Equivalency testing, a statistical method often used in biostatistics to determine the equivalence of 2 experimental drugs, is introduced to social scientists. Examples of equivalency testing are offered, and the usefulness of the method to the social scientist is discussed.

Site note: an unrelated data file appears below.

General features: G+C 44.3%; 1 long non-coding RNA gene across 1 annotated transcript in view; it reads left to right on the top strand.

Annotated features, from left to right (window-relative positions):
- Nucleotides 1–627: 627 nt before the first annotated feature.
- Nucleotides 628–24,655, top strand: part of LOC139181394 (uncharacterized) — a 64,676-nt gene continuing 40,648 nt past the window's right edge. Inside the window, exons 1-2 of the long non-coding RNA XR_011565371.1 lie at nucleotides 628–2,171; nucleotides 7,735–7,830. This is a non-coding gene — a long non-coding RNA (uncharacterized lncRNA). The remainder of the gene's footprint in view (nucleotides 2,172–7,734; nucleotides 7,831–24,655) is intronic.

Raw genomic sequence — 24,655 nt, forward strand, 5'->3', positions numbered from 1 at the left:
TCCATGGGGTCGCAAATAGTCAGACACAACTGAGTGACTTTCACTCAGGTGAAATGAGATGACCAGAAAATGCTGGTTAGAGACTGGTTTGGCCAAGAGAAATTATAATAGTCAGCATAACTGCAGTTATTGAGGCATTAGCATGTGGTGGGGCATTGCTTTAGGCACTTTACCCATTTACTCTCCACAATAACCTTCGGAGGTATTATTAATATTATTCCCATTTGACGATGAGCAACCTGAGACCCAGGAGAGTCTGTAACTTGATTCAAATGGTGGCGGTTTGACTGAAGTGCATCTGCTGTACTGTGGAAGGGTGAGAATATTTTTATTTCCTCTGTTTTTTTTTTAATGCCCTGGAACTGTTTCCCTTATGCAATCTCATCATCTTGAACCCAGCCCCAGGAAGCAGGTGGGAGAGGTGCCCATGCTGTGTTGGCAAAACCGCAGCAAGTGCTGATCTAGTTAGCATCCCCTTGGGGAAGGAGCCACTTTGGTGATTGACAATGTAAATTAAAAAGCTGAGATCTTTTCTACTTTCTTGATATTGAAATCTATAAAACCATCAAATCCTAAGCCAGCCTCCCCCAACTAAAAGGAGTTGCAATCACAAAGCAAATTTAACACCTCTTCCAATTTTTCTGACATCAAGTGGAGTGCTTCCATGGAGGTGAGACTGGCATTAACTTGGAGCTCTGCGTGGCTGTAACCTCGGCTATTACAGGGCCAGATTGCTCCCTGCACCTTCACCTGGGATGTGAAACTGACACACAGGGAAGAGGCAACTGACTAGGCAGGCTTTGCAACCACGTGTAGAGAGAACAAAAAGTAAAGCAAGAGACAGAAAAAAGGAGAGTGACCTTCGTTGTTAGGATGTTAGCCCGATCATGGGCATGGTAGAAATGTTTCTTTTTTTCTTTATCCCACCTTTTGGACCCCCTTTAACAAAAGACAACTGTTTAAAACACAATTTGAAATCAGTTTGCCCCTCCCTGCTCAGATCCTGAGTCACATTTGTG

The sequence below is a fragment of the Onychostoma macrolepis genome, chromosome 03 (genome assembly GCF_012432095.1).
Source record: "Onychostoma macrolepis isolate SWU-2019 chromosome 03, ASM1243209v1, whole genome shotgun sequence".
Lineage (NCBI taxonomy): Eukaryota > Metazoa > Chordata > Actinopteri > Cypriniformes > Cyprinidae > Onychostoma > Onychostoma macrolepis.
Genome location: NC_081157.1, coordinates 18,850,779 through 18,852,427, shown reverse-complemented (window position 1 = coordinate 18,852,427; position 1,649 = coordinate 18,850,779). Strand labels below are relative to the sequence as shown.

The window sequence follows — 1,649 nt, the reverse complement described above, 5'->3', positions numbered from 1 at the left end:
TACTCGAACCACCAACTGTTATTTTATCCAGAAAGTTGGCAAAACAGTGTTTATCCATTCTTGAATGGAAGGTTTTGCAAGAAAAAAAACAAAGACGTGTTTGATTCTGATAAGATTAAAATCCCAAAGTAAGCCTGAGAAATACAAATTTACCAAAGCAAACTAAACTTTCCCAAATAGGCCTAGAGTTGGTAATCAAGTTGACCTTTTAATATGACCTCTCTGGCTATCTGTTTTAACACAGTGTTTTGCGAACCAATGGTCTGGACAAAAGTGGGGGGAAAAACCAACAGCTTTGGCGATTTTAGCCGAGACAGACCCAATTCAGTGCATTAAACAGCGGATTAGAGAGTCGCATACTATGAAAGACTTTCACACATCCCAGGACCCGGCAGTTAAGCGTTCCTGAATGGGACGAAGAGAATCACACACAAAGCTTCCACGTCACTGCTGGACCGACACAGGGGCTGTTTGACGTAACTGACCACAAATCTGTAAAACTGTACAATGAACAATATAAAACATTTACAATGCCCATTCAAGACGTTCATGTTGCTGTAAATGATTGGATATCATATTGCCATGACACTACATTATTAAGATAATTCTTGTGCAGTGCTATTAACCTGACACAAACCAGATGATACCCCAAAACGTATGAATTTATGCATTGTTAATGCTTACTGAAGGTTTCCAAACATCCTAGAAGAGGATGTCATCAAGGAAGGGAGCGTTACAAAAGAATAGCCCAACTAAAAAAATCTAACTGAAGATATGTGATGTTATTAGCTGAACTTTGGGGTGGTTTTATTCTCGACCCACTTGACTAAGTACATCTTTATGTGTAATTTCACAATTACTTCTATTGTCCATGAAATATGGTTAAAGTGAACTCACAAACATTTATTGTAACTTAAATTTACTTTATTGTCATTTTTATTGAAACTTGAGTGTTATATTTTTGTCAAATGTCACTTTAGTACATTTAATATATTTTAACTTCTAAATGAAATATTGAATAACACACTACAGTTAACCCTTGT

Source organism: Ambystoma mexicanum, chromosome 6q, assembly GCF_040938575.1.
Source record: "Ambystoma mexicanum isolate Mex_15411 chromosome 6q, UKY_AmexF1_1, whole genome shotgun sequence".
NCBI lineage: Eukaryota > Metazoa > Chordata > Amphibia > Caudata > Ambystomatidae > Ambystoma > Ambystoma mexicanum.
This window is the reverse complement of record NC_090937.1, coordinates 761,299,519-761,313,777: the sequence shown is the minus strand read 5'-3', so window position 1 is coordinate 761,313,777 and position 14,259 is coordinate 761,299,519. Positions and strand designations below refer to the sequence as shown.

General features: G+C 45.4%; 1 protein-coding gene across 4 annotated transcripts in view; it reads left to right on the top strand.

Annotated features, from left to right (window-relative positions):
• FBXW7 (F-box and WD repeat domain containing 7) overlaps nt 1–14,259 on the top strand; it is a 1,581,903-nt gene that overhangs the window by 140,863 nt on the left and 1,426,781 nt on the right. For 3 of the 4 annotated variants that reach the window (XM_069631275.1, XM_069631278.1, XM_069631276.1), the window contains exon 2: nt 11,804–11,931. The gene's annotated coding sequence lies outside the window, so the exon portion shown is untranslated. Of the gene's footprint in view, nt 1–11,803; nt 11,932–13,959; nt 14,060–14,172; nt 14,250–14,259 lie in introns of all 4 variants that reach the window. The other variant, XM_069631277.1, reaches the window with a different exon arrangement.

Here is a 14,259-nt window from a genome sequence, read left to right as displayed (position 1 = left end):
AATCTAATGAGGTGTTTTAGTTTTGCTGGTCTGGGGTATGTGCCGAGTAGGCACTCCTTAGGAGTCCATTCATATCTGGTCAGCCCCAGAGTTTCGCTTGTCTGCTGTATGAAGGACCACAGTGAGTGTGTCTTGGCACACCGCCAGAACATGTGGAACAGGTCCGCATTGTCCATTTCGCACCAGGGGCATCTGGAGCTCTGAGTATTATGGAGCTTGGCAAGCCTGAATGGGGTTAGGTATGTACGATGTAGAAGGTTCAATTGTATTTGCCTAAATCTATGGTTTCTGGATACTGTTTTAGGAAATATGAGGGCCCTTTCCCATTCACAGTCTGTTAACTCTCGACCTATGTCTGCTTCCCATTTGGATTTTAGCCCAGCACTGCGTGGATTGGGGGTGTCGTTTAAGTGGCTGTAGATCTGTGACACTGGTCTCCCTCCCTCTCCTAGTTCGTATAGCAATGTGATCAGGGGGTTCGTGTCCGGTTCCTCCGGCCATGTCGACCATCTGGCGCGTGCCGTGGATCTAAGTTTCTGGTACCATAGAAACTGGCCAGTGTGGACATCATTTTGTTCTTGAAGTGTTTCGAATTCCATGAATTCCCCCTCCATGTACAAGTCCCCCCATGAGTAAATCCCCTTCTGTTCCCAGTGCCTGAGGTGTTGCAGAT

PIP: Equivalency testing. currently used by biostatisticians to determine whether 2 drugs have an equally effective outcome, offers social scientists a method for analysis of various interventions. This is the method of choice when researchers are able to specify a small, non-zero difference between 2 treatments that can serve to define an equivalence interval around a difference of zero. The goal is to reject the null hypothesis and provide evidence for an alternative hypothesis that the difference between 2 groups is smaller than that specified in the null hypothesis. The process involves the definition of equivalency and the performance of 2 simultaneous 1-sided tests of the hypothesis. The Westlake confidence interval approach to equivalency is applied, for illustrative purposes, to data generated by 3 social scientific studies. In the 1st example, the procedure was used to determine whether the mean Minnesota Multiphasic Personality Inventory scores of drug addicted subjects were within 10% of the means of scores of alcoholic subjects. The 2nd study represented an attempt to assess the relative effectiveness of several therapeutic approaches (psychotherapy alone, psychotherapy in combination with antidepressant medication, behavioral approaches, cognitive therapy) to the treatment of depression. Finally, the 3rd study compared baseline characteristic equivalence among nonpregnant black adolescents, pregnant adolescents who carried to term, and those who aborted. It is noted that this method offers a means of evaluating published negative findings to determine whether a reasonable definition of equivalence exists. Moreover, equivalency testing can be used in the social sciences to justify the pooling of study groups.